USF Oliver Gallery gets ‘Down and Dirty’

An upcoming exhibit at the USF Oliver Art Gallery will educate students on an intricate art form that emphasizes originality. 

USF’s Down and Dirty Printmaking student organization will bring the show, titled “Backbone,” to the gallery Sept. 22-25, with a reception on the 26th at 7 p.m. This show will include a display of multiple art techniques such as paintings and sketches with a focus on printmaking. 

Printmaking is not an art form that simply replicates a photograph, though careful replication is essential. Clayton Petras, a senior and president of Down and Dirty Printmaking, said every copy is considered an original because, depending on an artist’s technique, each print may have slight differences. 

“Printmaking is about replication, being able to produce the same exact image over and over again,” Petras said. “It’s challenging, exciting and sometimes frustrating.” 

Creating prints involves transferring ink through a matrix onto a variety of materials such as paper or fabric. The most common forms of matrices are metal plates, stone, and wood. Printing onto fabric involves silk screens or other synthetic material and is normally referred to as screen printing. 

The difference between the traditional way to make prints and this club’s focus is, instead of placing the paper on top of the matrix, the matrix is on top of the paper for better correlation of overlapping colors on a single image. 

Printmaking dates back to around 105 A.D. in China. It eventually made its way to Europe in the 15th century. 

“Printmaking became popular because they are cheaper than paintings,” Petras said. “People could still have art in their homes without paying so much money for it. Now it’s coming back because people want to get back into classical art.” 

Different techniques were developed soon after, such as relief printing. Now referred to as a stamp, relief printing is the application of an image from a raised portion of a carved or etched block to a chosen material.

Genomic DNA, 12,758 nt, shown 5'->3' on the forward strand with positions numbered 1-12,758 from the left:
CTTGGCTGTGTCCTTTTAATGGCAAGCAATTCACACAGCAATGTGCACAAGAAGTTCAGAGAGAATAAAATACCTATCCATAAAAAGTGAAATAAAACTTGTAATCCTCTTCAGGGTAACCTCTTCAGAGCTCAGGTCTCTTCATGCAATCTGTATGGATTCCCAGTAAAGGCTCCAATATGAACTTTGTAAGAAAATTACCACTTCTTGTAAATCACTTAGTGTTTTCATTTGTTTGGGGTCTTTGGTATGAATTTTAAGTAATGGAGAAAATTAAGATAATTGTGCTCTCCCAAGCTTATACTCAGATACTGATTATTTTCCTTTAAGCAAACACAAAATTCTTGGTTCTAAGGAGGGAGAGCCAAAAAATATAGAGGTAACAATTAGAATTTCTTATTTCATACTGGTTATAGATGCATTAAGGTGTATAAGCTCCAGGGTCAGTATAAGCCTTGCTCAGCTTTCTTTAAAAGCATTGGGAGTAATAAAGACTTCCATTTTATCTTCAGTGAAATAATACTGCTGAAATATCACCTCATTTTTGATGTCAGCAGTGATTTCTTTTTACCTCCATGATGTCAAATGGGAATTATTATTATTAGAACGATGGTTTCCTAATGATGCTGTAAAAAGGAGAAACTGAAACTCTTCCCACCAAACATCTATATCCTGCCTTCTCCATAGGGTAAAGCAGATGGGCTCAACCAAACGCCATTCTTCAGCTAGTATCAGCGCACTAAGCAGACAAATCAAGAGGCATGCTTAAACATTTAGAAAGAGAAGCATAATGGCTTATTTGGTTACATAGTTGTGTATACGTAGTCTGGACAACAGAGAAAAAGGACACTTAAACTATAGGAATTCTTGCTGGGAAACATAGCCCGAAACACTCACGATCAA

Another technique, lithography, involves the chemical repellence of oil and water. Images are drawn on a flat stone, metal or plastic surface with greasy material and then oil is rolled onto the surface. The portions that have been colored in are those without grease and the image is then pressed onto paper. 

One of Petras’s concentrations involves Intaglio, where an image is engraved on a metal surface with tools or acid. He says he enjoys the “high contrast” shown in the print when working with a very dark shade of black. 

“You take the knowledge of art that you have and work backwards,” said Jon Berdanier, a senior majoring in art. “You have to try to replicate your work, making proof after proof.” 

Anyone is able to submit their work and all students who submit work could win a cash prize and the chance to have their art placed in the Oliver Art Gallery after the show. 

The organization’s goal is to show the campus a different way to make art. 

“Art is important for everyone to experience,” said Berdanier. “This is a show to get people more aware of what printmaking is.” 

Backbone hopes to inspire and educate all lovers of art, experienced and curious, with a variety of pieces. 

“A lot of students at USF aren’t aware of how talented some of these people are,” Petras said. “It’s important for them to get out and see the work. Maybe they’ll like it and maybe it’ll challenge them, either emotionally or morally. That’s what art is supposed to do.”